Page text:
Maybe I just suck at reading? Well, I doubt it. (And if I do, at least I have Nabokov for company!)

Re-reading is one of the secrets of good reading. Re-reading leads to a more extensive understanding of the text. Re-reading leads to a more precise understanding of the text.

And re-reading leads to a deeper love of the text. We're designed to love things we've encountered before: the much-studied familiarity principle: the more you see it, the more you like it. Advertisers, of course, understand this: that's why you've seen Flo the Progressive Insurance Girl a hundred times. (She grows on you, Flo.)

And yet — obviously! — there's another side to this: forced repetition is alien, unpleasurable, hateful. Forced re-reading would ruin reading.

So: how can we encourage students to experience the joys of re-reading without telling them to re-read?

Well: I'm still working on this. But here are some of my current thoughts:

  1. We keep the books that students love. If a student attends our first grade, she can be sure that if she loved a book, it'll be there for her to read again in twelfth grade.
  2. We encourage students to pick up a book they've read before: maybe one they've especially enjoyed — or especially hated. (I find it useful to return to books I despise. Sometimes — sometimes — it turns out the problem wasn't them, but me.) We can do this occasionally, during our individualized reading periods (our S.S.R. or D.E.A.R. periods when the whole school will be rapt silent with readers). We might even let the older students re-visit the younger rooms to find those books, and enjoy them the way they did before — say, splayed out on the rug.
  3. We revisit some of the same topics over the years, and encourage students to briefly rehash some of the books they had loved. This, of course, is what we're doing with our Big Spiral History curriculum — posts here, here, here, here [deep breath!] and here — going through all human (and cosmic) history in three cycles, each of four years. So there's a reason to re-read first grade books in fifth grade, and a reason to re-read fifth grade books freshman year.

But I imagine this is just a start. How else can we use re-reading to increase love, mastery, and wisdom in our school?

On word geekery (& vocab acquisition)


Can we make all kids into word geeks? And if can, should we? I'm a card-carrying word geek. Or I would be if we had cards for such things — as it is, the ten or so vocabulary books on my shelf probably suffice.

I'm the sort of person who exults to learn obscure terms (your acnestis, for example, is the part of your back that, when it itches, you can't reach!) and oddball word origins (to disembowel and eviscerate literally mean the same thing — bowels and viscera are both words for 'intestines', and dis- and e- both mean 'out'!).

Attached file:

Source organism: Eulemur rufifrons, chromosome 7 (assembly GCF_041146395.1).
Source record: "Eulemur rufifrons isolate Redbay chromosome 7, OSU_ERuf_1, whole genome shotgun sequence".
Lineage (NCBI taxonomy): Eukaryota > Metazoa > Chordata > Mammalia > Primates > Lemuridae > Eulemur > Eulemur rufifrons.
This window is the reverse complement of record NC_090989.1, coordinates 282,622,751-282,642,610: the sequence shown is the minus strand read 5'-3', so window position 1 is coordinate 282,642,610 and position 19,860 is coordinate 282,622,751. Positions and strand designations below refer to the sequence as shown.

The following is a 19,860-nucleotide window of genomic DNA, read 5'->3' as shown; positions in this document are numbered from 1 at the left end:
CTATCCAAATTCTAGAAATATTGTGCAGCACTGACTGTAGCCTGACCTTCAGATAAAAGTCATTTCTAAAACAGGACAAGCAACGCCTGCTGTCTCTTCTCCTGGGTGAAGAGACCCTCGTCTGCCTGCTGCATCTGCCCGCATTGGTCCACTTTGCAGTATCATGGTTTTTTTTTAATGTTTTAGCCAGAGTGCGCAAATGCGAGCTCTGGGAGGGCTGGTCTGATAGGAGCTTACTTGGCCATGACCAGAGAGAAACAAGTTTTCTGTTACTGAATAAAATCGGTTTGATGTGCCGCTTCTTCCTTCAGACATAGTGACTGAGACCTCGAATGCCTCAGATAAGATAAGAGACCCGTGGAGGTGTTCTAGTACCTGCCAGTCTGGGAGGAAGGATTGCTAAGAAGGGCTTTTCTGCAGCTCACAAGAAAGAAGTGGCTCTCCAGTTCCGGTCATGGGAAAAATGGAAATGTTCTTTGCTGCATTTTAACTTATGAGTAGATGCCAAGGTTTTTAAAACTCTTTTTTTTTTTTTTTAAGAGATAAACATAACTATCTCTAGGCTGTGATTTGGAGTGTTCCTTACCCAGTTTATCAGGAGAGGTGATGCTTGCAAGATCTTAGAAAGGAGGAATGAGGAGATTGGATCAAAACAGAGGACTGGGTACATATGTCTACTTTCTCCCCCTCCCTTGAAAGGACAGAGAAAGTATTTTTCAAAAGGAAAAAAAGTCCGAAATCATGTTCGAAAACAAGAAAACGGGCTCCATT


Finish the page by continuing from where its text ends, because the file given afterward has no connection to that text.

Never trust a geek. We'll swear up and down that our particular corner of geekdom-ery is crucial — pivotal! — for every man, woman, and child. So you hear music geeks declaring that music is the core of an education, engineering geeks declaring that, no, it's engineering, and so on. Somewhere a My Little Pony geek is probably saying that American kids need to close the Twilight Sparkle gap with the Koreans.

And let me emphasize: Never trust a geek.

But: vocabulary knowledge is reading skill.

There's a hard-to-squelch belief that kids don't need to learn vocabulary — that they can just learn to use "contextual clues." The trouble with this is that it oftentimes doesn't work. Take the following sentence, from yesterday's New York Times:

In New York, Gov. Andrew M. Cuomo, a Democrat, who last week called for obligatorisk karantæne for health care workers returning from West Africa, sounded a more forsonende note, joining Mayor Bill de Blasio to announce financial incitamenter to encourage health professionals to go to West Africa to treat Ebola patients.

Above, I've taken a real world sentence, and translated into Danish the words that many of my high school students wouldn't know. (Thanks, Google translate!)

Can you figure out what obligatorisk, karantæne, forsonende, and incitamenter mean?

Very possibly you might be able to: my students, however, would not. (To figure it out, you might draw on your knowledge of the world — specifically, your knowledge of "the sorts of things governors are demanding of health care workers when they return from areas rife in scary, infectious diseases." Many high school students lack this knowledge. That's why they're reading this article, actually: to gain it.)